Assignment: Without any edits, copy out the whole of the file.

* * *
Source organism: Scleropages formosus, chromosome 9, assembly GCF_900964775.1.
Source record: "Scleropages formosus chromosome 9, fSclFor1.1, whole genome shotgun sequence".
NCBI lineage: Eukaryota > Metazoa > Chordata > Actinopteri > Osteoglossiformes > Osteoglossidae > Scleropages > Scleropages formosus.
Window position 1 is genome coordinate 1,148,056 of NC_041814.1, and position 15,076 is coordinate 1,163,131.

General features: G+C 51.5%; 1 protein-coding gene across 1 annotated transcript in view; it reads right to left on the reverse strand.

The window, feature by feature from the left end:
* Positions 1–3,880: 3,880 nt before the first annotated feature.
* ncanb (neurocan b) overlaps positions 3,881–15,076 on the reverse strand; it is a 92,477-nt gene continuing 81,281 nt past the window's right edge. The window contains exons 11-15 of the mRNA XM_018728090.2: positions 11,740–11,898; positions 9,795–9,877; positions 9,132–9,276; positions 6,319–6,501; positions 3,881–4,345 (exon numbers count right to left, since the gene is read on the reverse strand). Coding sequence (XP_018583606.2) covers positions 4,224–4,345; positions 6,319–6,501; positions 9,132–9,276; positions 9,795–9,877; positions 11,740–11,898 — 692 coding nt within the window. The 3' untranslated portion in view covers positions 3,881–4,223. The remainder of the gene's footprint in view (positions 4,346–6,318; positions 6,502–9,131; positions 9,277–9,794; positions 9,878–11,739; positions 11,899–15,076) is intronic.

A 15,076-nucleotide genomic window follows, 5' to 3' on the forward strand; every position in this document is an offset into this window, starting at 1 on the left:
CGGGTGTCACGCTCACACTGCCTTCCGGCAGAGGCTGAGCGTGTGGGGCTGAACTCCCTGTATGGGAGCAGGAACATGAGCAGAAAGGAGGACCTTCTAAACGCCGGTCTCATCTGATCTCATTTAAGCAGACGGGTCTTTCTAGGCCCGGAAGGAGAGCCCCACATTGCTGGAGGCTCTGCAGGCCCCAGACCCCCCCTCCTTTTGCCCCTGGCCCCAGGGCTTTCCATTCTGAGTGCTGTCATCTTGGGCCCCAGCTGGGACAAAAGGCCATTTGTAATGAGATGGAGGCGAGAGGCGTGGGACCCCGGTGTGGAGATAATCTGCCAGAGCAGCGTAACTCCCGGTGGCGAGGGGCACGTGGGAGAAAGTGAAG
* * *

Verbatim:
Source organism: Scleropages formosus, chromosome 9, assembly GCF_900964775.1.
Source record: "Scleropages formosus chromosome 9, fSclFor1.1, whole genome shotgun sequence".
NCBI lineage: Eukaryota > Metazoa > Chordata > Actinopteri > Osteoglossiformes > Osteoglossidae > Scleropages > Scleropages formosus.
Window position 1 is genome coordinate 1,148,056 of NC_041814.1, and position 15,076 is coordinate 1,163,131.

General features: G+C 51.5%; 1 protein-coding gene across 1 annotated transcript in view; it reads right to left on the reverse strand.

The window, feature by feature from the left end:
* Positions 1–3,880: 3,880 nt before the first annotated feature.
* ncanb (neurocan b) overlaps positions 3,881–15,076 on the reverse strand; it is a 92,477-nt gene continuing 81,281 nt past the window's right edge. The window contains exons 11-15 of the mRNA XM_018728090.2: positions 11,740–11,898; positions 9,795–9,877; positions 9,132–9,276; positions 6,319–6,501; positions 3,881–4,345 (exon numbers count right to left, since the gene is read on the reverse strand). Coding sequence (XP_018583606.2) covers positions 4,224–4,345; positions 6,319–6,501; positions 9,132–9,276; positions 9,795–9,877; positions 11,740–11,898 — 692 coding nt within the window. The 3' untranslated portion in view covers positions 3,881–4,223. The remainder of the gene's footprint in view (positions 4,346–6,318; positions 6,502–9,131; positions 9,277–9,794; positions 9,878–11,739; positions 11,899–15,076) is intronic.

A 15,076-nucleotide genomic window follows, 5' to 3' on the forward strand; every position in this document is an offset into this window, starting at 1 on the left:
CGGGTGTCACGCTCACACTGCCTTCCGGCAGAGGCTGAGCGTGTGGGGCTGAACTCCCTGTATGGGAGCAGGAACATGAGCAGAAAGGAGGACCTTCTAAACGCCGGTCTCATCTGATCTCATTTAAGCAGACGGGTCTTTCTAGGCCCGGAAGGAGAGCCCCACATTGCTGGAGGCTCTGCAGGCCCCAGACCCCCCCTCCTTTTGCCCCTGGCCCCAGGGCTTTCCATTCTGAGTGCTGTCATCTTGGGCCCCAGCTGGGACAAAAGGCCATTTGTAATGAGATGGAGGCGAGAGGCGTGGGACCCCGGTGTGGAGATAATCTGCCAGAGCAGCGTAACTCCCGGTGGCGAGGGGCACGTGGGAGAAAGTGAAG